Mo. House Passes Common Core Compromise

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JEFFERSON CITY - The Jefferson City School District told KOMU 8 News it is glad the legislature decided Thursday not to scrap three years of hard work in implementing the Common Core State Standards.

The standards outline what each student should be able to master at each grade level. Many Missouri districts, including Columbia and Jefferson City, began implementing the standards in 2010.

Those districts have been preparing students to take exams next year through the Smarter Balanced Assessment Consortium. The tests are online exams and use the common core standards to develop the performance tasks students will encounter on the tests.

The Common Core standards have been adopted in 45 states, but have been controversial nationwide. Some conservative lawmakers have said the standards are streamlined for everyone and undermine the control of local school boards and parents. Some lawmakers and educators have also expressed concern the standards may be too rigorous.

Rep. Kurt Bahr, R-St. Charles, sponsored legislation in the current session to block the use of the standards in Missouri, unless they could be approved by the General Assembly. 

The House retreated from a full repeal, though, Thursday and passed legislation to ask districts to proceed with the smarter balanced testing next year.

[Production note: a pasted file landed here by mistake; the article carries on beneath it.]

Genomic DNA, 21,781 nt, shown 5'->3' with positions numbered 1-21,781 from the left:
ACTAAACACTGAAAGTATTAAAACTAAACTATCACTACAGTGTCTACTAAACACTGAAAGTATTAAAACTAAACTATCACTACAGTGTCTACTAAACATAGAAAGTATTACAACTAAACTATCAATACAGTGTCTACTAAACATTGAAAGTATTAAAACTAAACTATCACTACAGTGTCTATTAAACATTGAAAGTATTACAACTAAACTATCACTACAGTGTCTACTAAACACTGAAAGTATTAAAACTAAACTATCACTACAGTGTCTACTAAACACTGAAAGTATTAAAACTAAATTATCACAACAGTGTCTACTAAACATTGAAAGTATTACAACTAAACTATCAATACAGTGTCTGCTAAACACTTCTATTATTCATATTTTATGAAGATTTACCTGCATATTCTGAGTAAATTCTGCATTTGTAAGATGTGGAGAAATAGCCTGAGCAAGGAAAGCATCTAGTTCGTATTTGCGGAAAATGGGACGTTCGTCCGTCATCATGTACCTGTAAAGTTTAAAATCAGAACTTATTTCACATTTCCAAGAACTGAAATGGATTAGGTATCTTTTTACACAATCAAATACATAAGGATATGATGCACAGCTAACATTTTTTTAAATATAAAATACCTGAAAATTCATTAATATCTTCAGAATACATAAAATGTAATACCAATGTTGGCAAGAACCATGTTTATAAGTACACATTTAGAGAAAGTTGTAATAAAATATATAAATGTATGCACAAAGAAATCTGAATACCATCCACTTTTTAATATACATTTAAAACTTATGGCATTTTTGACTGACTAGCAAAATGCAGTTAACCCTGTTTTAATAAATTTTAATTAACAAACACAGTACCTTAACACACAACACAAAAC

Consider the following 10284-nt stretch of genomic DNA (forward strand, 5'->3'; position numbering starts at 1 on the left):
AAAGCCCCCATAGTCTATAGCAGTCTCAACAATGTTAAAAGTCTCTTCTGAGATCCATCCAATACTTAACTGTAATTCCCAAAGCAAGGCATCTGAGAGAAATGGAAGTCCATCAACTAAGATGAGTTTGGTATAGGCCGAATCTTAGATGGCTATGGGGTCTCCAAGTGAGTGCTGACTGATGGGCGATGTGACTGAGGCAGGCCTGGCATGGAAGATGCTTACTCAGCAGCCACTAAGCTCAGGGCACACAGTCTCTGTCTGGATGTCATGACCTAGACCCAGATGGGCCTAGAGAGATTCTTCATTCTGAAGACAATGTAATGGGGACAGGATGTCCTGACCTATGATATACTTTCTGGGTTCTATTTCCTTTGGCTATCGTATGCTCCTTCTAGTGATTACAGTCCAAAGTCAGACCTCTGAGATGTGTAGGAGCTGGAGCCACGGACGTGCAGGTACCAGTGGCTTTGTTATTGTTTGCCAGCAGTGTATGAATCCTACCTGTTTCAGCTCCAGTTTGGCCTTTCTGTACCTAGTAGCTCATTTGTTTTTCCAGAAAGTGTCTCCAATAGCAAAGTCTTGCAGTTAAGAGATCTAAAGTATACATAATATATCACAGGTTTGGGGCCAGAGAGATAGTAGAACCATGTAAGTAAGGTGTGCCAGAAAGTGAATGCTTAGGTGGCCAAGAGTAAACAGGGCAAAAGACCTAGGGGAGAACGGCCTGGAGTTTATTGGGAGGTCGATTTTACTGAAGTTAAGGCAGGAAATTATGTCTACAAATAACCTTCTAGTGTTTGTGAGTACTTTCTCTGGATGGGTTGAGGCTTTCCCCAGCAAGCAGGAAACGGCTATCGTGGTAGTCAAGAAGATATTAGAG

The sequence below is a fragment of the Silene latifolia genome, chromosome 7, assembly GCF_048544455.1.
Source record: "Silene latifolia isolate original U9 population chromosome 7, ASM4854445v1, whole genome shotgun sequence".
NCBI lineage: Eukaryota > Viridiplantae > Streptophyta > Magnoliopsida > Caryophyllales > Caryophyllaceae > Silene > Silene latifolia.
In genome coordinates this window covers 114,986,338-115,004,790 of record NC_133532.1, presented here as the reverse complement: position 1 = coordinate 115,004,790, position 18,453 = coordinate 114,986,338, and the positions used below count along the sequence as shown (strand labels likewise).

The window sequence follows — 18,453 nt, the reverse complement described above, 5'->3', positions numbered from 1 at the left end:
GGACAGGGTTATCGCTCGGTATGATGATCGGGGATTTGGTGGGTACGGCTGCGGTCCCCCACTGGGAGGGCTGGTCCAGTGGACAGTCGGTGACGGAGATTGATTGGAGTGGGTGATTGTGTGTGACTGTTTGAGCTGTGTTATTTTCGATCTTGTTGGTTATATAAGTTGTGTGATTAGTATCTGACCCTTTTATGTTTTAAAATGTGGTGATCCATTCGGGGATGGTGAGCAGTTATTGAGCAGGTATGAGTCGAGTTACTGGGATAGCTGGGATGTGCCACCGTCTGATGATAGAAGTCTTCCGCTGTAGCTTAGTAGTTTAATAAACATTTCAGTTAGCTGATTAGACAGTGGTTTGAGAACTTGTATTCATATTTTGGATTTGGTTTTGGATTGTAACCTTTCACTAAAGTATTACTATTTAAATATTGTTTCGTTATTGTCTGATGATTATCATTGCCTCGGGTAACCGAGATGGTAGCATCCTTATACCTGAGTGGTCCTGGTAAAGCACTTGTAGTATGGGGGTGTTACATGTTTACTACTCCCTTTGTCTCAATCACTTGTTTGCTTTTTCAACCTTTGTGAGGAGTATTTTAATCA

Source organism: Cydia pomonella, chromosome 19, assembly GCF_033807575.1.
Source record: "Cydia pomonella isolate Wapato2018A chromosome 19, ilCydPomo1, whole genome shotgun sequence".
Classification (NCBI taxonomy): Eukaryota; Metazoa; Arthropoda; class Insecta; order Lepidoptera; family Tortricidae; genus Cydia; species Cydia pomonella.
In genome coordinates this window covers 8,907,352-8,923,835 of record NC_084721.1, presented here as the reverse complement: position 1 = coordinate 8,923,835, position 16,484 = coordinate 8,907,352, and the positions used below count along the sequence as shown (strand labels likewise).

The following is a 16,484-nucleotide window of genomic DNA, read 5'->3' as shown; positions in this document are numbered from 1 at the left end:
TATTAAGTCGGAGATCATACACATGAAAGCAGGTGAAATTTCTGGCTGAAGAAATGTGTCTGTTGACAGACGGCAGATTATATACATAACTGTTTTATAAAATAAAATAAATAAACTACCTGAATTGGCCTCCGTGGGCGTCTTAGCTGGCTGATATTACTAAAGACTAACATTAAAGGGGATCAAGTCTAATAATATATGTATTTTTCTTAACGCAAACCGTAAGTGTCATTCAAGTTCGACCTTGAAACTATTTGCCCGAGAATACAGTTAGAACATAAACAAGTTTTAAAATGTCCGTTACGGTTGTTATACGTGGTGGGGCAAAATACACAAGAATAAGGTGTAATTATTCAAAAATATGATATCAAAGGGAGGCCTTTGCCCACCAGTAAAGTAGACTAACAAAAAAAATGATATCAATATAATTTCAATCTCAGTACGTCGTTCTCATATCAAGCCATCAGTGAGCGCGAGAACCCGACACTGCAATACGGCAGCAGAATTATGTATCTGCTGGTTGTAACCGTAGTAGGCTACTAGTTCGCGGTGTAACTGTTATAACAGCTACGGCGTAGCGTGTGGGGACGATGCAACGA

The legislation would require DESE to set up 14-member panels, known as work-groups. The work groups would be made up of lawmakers, education officials and teachers.

A total of four panels would study the core subjects of English, math, reading and science in grades K-5. Four panels would also study those subjects for grades 6-12.

The panels would convene for work on Oct. 1 and would have a year to study what would work best for standards. The panels could elect to use parts of Common Core.

By Oct. 2015, the panels would submit their work to the state's board of education. The board would implement new standards in the 2016-2017 school year.

Jefferson City Public Schools' Superintendent for Staff Services Dr. Gretchen Guitard said she welcomes the plan and sees it as a compromise.

"It would be very disappointing for hundreds of teachers to think that all of the work and conversations and the planning that went into our common core standards would be halted," Guitard said. 

The House sent the legislation over to the Senate Thursday.

 

 

 

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